It's a bit late, now that the claim has been widely exposed as rubbish, to start nit-picking about the precise meaning of the word "concensus" and pretending that it never meant what everyone thought it meant.

Jun 16, 2010 at 10:30 AM | Unregistered CommenterMartin A

The Shorter Oxford English Dictionary (2007) is often considered to be the most authoritative two-volume dictionary (I prefer it to the OED). Its definition is as follows.

consensus noun.
Agreement or unity of or of opinion, testimony, etc.; the majority view, a collective opinion; (an agreement by different parties to) a shared body of views.

Jun 16, 2010 at 10:33 AM | Unregistered CommenterDouglas J. Keenan

This is an extract from my post on the IAC and was prompted by the inclusion of Goverdhan Mehta, Past President of the International Council for Science (ICSU)

It shows the small world of the scientists who make up the "scientific consensus". This description is from the ICSU website.

"Currently, there are four global environmental change programmes co-sponsored by ICSU—the World Climate Research Programme (WCRP), International Geosphere-Biosphere Programme (IGBP), International Human Dimensions Programme (IHDP) and DIVERSITAS (an international programme on biodiversity). Together, these programmes promote, coordinate and integrate over 2 billion euros of research and provide the scientific basis for major international assessments and conventions, including the work of the Intergovernmental Panel on Climate Change."

In a powerpoint slide from an Earth System Science Partnership, (ESSP), presentation, in 2008, Susan Solomon says almost half of the contributors to IPCC AR4 are WCRP/IGBP/IHDP/Diversitas associated scientists.

Here are Solomon’s very revealing figures:

· 91% of Co-ordinating Lead Authors on AR4 were members of this grouping
· 66% of Lead Authors on AR4 were members of this grouping
· 68% of reviewers on AR4 were from this grouping
· 31% of contributing authors were from this grouping

World Climate Research Program, (WRCP) an offshoot of the WMO.
Kevin Trenberth is Chairman of WRCP Observations and Assimilation Panel. Trenberth is currently head of Climate Analysis at NCAR.

International Geosphere – Biosphere Program (IGBP)
ICSU appointees to IGBP include Ray Bradley, Jean Palutikof, a former Director of CRU and now spreading the message in Australia.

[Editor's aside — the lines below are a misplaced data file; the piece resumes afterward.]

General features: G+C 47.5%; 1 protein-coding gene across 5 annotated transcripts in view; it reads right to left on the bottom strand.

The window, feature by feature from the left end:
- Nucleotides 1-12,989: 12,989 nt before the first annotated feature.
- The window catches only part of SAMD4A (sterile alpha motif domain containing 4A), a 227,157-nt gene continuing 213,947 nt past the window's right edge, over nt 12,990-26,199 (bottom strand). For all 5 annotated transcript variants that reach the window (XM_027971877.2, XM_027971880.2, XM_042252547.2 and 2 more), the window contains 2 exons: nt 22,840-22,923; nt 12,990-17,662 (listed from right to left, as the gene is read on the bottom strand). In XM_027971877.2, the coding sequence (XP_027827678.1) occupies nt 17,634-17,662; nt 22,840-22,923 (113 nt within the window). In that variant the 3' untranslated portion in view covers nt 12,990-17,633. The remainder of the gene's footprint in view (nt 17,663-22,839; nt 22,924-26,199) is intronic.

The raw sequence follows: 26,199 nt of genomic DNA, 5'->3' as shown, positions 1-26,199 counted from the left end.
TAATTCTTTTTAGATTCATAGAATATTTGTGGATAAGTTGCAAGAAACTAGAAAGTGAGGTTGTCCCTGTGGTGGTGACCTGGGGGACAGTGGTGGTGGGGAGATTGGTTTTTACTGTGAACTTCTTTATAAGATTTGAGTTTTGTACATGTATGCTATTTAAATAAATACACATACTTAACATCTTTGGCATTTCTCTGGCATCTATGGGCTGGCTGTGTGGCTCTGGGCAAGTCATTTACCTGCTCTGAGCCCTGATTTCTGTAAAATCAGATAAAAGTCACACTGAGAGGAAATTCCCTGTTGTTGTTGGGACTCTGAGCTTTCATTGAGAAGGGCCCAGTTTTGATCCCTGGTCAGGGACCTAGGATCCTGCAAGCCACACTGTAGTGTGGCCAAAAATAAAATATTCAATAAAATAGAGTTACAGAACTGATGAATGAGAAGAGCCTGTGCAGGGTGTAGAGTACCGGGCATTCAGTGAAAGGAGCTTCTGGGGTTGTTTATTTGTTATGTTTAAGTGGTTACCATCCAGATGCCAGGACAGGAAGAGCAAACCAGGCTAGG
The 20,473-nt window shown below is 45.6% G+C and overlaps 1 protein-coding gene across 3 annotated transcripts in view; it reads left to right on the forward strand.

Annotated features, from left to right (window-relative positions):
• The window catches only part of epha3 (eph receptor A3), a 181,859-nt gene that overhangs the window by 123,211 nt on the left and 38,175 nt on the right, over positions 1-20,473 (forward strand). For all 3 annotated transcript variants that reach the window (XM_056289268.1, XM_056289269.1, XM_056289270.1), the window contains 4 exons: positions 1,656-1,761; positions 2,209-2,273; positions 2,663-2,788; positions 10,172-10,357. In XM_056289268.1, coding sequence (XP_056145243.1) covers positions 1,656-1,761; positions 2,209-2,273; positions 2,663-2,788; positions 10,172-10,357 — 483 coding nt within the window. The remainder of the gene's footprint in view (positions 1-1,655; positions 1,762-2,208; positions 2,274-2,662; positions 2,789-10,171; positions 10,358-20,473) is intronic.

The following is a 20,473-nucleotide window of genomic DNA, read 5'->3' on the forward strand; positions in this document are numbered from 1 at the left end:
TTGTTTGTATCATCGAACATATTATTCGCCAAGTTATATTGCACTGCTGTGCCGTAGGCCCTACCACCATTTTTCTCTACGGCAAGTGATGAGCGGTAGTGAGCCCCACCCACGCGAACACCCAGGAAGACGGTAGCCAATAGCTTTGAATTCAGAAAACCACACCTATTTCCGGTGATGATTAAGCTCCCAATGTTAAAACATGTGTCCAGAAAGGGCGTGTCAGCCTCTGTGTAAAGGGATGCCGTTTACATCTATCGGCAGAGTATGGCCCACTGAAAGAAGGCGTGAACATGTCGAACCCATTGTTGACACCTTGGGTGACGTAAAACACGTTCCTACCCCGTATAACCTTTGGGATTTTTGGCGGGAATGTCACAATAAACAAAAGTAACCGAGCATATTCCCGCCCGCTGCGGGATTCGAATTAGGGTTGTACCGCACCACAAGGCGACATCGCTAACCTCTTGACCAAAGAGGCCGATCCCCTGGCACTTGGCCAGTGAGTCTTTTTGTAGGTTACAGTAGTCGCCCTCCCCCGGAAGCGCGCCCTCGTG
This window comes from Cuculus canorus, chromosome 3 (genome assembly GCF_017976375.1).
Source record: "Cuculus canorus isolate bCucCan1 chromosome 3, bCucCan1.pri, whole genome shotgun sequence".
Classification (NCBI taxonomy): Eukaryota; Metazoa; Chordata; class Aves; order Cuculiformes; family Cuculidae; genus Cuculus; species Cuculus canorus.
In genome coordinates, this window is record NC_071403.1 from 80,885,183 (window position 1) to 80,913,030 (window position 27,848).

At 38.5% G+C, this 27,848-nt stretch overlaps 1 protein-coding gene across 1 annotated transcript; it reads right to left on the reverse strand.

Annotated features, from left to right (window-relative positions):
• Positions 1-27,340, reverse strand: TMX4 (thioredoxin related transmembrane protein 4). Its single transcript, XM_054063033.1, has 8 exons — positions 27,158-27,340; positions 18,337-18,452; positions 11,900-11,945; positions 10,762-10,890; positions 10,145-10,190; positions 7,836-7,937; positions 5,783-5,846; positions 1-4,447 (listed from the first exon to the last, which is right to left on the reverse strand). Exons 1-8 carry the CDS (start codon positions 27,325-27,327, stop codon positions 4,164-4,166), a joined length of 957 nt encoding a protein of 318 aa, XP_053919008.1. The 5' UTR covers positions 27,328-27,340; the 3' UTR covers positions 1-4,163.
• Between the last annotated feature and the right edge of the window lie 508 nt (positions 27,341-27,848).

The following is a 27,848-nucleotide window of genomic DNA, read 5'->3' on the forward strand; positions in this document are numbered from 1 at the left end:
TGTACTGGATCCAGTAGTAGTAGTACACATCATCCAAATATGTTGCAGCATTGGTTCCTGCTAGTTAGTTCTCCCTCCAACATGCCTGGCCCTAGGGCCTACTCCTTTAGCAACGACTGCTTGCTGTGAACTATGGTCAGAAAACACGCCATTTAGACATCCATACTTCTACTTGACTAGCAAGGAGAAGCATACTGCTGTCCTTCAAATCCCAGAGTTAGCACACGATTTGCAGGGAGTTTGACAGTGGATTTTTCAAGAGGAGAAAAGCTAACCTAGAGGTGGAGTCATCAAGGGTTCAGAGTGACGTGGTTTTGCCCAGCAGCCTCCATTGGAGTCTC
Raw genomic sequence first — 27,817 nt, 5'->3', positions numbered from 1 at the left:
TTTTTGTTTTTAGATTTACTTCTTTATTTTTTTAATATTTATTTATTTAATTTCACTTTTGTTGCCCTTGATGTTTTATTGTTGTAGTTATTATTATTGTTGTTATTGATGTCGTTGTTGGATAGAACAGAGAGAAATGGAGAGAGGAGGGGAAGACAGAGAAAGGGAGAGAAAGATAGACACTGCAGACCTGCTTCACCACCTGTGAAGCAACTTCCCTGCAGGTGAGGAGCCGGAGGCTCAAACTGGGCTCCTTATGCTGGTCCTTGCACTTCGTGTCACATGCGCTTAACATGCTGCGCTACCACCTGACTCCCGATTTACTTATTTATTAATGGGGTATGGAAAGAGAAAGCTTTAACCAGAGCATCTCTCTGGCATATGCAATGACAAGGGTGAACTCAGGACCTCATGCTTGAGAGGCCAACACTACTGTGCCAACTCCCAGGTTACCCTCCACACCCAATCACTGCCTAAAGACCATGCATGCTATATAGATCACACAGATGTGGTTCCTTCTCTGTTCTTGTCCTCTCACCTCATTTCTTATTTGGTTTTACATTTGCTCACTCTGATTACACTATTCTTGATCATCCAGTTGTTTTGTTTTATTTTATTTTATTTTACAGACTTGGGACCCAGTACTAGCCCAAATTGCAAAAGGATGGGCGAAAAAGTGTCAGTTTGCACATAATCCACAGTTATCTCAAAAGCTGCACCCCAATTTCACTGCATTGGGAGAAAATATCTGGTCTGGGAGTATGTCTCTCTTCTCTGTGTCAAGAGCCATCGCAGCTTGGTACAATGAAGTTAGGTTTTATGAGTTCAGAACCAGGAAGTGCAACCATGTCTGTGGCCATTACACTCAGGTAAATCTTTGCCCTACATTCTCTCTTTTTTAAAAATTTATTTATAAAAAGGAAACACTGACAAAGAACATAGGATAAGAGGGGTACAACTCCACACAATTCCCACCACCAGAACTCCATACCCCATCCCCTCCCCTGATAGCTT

International Human Dimensions Program on Global Climate Change, (IHDP), is more global governance by the UN,

Diversitas is another group-think eco-catastrophe outfit with Paul Ehrlich on its advisory board. Its founding sponsors are the United Nations Educational, Scientific and Cultural Organization (UNESCO), the Scientific Committee on Problems of the Environment (SCOPE) and the International Union of Biological Science (IUBS)

As Founding Director of the Tyndall Centre, Hulme was responsible for much of the climate hysteria from which he now tries to dissociate himself, being responsible in part, amongst other scary initiatives, for the UK Climate Impacts Programme, 2002.

For an excellent treatment and discussion of Hulme's post-normal science check out

Jun 16, 2010 at 10:50 AM | Unregistered CommenterDennisA

I quite clearly remember the BBC news items at the time of the conference and direct from the conference. Consistently "2,500 scientists" with "90%" etc. I remember it so well because of course I thought what a load of...

If the BBC were doing reporting/propaganda directly from the location then you can guarantee this came from the IPCC spin doctors... or the consensus between the group think of the journalists.

The IPCC had the opportunity to clearly set the record straight at that time. which they did not do. Which is de facto an endorsement based on the proximity of the parties and short communication lines during those weeks.

Jun 16, 2010 at 11:17 AM | Unregistered CommenterJiminy Cricket

Now I'm really confused ! Is there a consensus now or what? I think the consensus must have changed to ..'quick nuance the history' before the brown stuff hits the spinning thingy.

I can hear the 'beep beep' sound of a juggernaut reversing from here.....

Jun 16, 2010 at 11:33 AM | Unregistered Commenterconfused

When everyone is fibbing --or speaking jibberish-- it is very difficult to determine the truth in the statements they are making. In fact, it is a waste of time and energy to even attempt to do so. Why is everyone fibbing --or speaking jibberish-- on the subject at hand? They're in the dark. They have no idea what the truth is. They're "swagging" it.